© Copyright: Images: Jari Peltomäki, Jouko Lehmuskallio, Kari Pihlaviita, M. & W. von Wright (Kansalliskirjasto, The National Library of Finland). Recording: Jan-Erik Bruun. All rights reserved.
- Family: Crows – Corvidae
- Appearance: Plumage totally black. Mature birds have white colouring around the featherless base of the beak.
- Size: Length 41–49 cm, wingspan 81–94 cm, weight 370–545 g.
- Nest: In a tree. Smaller than nest of Hooded Crow, made of twigs, lined with dry grass, roots, smaller twigs and bark scales, hair etc.
- Breeding: 3–6 eggs laid in April–May, incubated by female for 16–20 days. Fledglings remain in nest for 28–35 days.
- Distribution: Nests in “rookery” colonies in trees in areas with plenty of farmland, often near human settlements. Most numerous near the towns of Pori and Vaasa. First recorded breeding in Finland in Köyliö in the 1880s. Finnish breeding population estimated at ca. 1.500 pairs.
- Migration: Migrates by day, leaving Finland September–October to spend the winter in Western Europe and Southern Scandinavia. Returns March– May. May occasionally overwinter in Finland.
- Diet: Seeds, grain, berries, invertebrates.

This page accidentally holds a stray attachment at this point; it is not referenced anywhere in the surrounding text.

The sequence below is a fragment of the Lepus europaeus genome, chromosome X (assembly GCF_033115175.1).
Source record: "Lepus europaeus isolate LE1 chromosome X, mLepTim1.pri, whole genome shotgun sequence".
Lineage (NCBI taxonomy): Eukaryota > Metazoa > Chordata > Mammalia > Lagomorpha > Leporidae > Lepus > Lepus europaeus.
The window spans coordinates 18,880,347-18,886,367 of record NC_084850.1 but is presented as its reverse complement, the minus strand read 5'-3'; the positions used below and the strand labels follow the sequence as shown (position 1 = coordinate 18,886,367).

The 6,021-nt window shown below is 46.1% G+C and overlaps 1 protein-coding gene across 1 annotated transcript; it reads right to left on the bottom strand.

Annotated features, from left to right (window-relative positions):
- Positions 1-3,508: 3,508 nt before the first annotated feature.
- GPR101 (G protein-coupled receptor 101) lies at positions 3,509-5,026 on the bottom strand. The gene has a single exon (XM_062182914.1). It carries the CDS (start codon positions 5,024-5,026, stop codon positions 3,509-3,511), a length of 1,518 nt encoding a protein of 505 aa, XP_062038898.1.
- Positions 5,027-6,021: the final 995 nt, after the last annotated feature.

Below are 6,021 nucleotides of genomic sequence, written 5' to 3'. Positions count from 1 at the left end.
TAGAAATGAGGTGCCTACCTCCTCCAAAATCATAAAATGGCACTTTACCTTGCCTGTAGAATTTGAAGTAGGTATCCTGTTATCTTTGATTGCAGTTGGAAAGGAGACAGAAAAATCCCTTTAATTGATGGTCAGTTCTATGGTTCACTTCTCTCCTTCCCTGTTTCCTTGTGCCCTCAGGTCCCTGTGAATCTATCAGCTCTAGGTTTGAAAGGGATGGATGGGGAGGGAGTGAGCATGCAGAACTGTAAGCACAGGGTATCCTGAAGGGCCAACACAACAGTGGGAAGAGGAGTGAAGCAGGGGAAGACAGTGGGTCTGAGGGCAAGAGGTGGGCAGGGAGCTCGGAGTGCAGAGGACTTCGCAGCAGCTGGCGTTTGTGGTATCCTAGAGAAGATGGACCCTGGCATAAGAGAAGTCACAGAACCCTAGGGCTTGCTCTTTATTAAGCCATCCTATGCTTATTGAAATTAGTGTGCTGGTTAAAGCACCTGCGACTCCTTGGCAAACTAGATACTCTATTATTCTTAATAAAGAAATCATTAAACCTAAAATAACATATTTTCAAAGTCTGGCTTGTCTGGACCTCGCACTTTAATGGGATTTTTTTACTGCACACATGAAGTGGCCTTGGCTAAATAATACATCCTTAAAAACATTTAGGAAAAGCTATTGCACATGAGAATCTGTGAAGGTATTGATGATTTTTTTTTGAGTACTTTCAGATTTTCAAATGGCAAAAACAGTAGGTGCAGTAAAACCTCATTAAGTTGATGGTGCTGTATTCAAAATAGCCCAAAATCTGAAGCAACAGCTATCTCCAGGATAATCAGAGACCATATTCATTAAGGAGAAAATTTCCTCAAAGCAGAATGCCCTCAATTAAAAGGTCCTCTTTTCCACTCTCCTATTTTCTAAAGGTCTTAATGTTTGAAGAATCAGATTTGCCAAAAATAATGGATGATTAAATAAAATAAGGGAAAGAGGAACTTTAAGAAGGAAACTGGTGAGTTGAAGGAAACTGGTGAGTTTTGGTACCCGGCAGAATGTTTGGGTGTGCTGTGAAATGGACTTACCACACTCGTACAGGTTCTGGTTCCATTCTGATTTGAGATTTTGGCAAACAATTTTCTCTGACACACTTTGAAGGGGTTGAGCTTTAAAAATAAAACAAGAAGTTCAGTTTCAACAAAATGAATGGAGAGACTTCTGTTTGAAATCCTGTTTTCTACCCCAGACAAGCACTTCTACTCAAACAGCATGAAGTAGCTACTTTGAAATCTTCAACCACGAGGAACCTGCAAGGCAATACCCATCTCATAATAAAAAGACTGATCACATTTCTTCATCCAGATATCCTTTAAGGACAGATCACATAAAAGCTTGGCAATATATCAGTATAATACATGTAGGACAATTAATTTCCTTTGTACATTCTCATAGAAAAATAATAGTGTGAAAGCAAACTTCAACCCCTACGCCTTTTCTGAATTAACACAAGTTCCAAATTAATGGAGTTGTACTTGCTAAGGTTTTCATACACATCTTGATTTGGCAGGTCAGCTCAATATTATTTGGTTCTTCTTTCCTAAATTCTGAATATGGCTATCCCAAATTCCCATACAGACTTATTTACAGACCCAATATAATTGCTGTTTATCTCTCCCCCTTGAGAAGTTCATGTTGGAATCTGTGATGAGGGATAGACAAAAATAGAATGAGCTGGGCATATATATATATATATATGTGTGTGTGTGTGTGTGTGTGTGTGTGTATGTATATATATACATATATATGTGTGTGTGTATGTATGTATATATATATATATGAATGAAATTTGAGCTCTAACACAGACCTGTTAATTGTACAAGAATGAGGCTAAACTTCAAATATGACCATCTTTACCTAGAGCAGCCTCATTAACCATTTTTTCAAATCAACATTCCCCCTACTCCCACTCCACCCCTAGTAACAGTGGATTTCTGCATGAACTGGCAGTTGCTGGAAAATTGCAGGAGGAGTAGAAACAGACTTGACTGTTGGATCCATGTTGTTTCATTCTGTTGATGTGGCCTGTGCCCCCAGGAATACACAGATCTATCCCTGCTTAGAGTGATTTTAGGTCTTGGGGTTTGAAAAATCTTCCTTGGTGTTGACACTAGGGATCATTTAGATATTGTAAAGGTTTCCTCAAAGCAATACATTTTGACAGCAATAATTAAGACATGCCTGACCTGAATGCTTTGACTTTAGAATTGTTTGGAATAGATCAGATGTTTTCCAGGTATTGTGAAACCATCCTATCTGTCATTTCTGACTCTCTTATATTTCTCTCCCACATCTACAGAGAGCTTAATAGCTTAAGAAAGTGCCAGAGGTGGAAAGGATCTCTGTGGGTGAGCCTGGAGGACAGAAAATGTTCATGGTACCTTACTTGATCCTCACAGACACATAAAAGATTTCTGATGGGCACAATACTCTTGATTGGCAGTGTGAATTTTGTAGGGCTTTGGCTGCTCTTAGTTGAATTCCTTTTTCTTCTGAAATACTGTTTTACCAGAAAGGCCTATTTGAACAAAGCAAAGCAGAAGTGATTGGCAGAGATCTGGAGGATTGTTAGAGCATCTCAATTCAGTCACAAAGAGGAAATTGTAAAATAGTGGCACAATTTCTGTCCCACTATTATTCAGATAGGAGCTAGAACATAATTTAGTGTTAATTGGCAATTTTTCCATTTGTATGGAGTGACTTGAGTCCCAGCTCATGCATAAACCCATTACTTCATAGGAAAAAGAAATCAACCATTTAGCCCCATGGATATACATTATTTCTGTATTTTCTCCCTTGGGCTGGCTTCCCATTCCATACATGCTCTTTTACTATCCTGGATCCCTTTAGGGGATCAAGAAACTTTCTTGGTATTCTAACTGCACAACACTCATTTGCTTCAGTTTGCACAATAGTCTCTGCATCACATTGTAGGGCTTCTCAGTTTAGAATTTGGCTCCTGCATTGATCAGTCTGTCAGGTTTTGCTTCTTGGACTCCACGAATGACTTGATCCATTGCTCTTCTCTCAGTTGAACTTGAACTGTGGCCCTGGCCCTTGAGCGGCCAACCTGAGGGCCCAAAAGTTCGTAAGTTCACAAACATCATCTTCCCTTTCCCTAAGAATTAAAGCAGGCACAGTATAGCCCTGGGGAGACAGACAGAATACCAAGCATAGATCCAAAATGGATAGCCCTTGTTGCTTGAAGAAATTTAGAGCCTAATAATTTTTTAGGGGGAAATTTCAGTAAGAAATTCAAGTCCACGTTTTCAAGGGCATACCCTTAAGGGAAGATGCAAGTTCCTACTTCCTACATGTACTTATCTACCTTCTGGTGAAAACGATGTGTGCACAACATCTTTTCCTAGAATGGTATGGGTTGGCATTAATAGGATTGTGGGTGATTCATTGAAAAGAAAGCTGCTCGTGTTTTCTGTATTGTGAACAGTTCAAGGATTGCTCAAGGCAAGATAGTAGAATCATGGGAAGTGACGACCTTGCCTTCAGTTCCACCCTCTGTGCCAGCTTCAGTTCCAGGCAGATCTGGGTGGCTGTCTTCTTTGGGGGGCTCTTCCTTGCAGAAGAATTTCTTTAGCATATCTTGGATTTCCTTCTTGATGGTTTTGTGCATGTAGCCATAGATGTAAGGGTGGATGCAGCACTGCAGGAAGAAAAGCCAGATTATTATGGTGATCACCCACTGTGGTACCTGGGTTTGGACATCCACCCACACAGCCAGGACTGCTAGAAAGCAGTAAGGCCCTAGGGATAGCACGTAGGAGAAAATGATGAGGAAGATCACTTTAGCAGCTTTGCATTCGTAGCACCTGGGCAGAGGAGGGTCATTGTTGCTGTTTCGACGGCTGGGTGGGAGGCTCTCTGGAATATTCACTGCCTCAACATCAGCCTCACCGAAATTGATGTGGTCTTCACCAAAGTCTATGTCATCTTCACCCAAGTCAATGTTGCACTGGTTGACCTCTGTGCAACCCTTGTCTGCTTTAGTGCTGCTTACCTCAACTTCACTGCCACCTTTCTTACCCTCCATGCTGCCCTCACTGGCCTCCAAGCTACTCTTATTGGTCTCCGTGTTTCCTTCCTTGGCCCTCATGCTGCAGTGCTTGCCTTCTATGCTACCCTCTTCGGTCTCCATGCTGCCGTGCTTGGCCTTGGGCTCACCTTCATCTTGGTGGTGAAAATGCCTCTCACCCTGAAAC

- Calls: A loud “graab”, somewhat hoarser than call of Hooded Crow.
Rooks are similar in size to the related Hooded Crow, but their plumage is uniformly black with a violet metallic sheen. Their beaks are slightly down-turned, and their foreheads rise up steeply to a peak on their crowns, giving their heads a distinctive shape. Mature Rooks have a white featherless patch around the base of the beak, but juvenile birds have dark feathers around their beaks.
Young Rooks can be confused with Carrion Crows (the nominal race of the Hooded Crow, found in Central Europe), but distinguishing features include the shape of their heads and their harsher calls. Rooks have black legs, greyish black beaks and dark brown irises.